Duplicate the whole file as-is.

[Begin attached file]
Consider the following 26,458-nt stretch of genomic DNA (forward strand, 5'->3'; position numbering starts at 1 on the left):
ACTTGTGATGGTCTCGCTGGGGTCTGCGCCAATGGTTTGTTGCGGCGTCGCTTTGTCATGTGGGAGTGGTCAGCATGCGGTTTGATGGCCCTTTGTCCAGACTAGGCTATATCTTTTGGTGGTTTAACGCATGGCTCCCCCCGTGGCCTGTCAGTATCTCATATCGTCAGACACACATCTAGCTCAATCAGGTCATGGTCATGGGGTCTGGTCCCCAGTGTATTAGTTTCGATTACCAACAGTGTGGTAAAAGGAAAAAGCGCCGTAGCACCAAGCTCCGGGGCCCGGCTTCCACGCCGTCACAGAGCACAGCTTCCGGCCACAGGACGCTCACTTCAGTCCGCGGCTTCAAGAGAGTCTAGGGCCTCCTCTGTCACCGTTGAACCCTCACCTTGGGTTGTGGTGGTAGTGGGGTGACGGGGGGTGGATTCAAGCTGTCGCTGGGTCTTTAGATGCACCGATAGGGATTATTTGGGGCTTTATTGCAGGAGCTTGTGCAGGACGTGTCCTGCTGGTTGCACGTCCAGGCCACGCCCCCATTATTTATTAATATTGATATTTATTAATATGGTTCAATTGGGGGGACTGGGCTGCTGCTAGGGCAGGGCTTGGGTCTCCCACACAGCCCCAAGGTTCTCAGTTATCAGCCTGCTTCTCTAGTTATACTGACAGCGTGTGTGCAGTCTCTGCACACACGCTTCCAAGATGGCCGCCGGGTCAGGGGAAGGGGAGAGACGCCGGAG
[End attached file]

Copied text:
Consider the following 26,458-nt stretch of genomic DNA (forward strand, 5'->3'; position numbering starts at 1 on the left):
ACTTGTGATGGTCTCGCTGGGGTCTGCGCCAATGGTTTGTTGCGGCGTCGCTTTGTCATGTGGGAGTGGTCAGCATGCGGTTTGATGGCCCTTTGTCCAGACTAGGCTATATCTTTTGGTGGTTTAACGCATGGCTCCCCCCGTGGCCTGTCAGTATCTCATATCGTCAGACACACATCTAGCTCAATCAGGTCATGGTCATGGGGTCTGGTCCCCAGTGTATTAGTTTCGATTACCAACAGTGTGGTAAAAGGAAAAAGCGCCGTAGCACCAAGCTCCGGGGCCCGGCTTCCACGCCGTCACAGAGCACAGCTTCCGGCCACAGGACGCTCACTTCAGTCCGCGGCTTCAAGAGAGTCTAGGGCCTCCTCTGTCACCGTTGAACCCTCACCTTGGGTTGTGGTGGTAGTGGGGTGACGGGGGGTGGATTCAAGCTGTCGCTGGGTCTTTAGATGCACCGATAGGGATTATTTGGGGCTTTATTGCAGGAGCTTGTGCAGGACGTGTCCTGCTGGTTGCACGTCCAGGCCACGCCCCCATTATTTATTAATATTGATATTTATTAATATGGTTCAATTGGGGGGACTGGGCTGCTGCTAGGGCAGGGCTTGGGTCTCCCACACAGCCCCAAGGTTCTCAGTTATCAGCCTGCTTCTCTAGTTATACTGACAGCGTGTGTGCAGTCTCTGCACACACGCTTCCAAGATGGCCGCCGGGTCAGGGGAAGGGGAGAGACGCCGGAG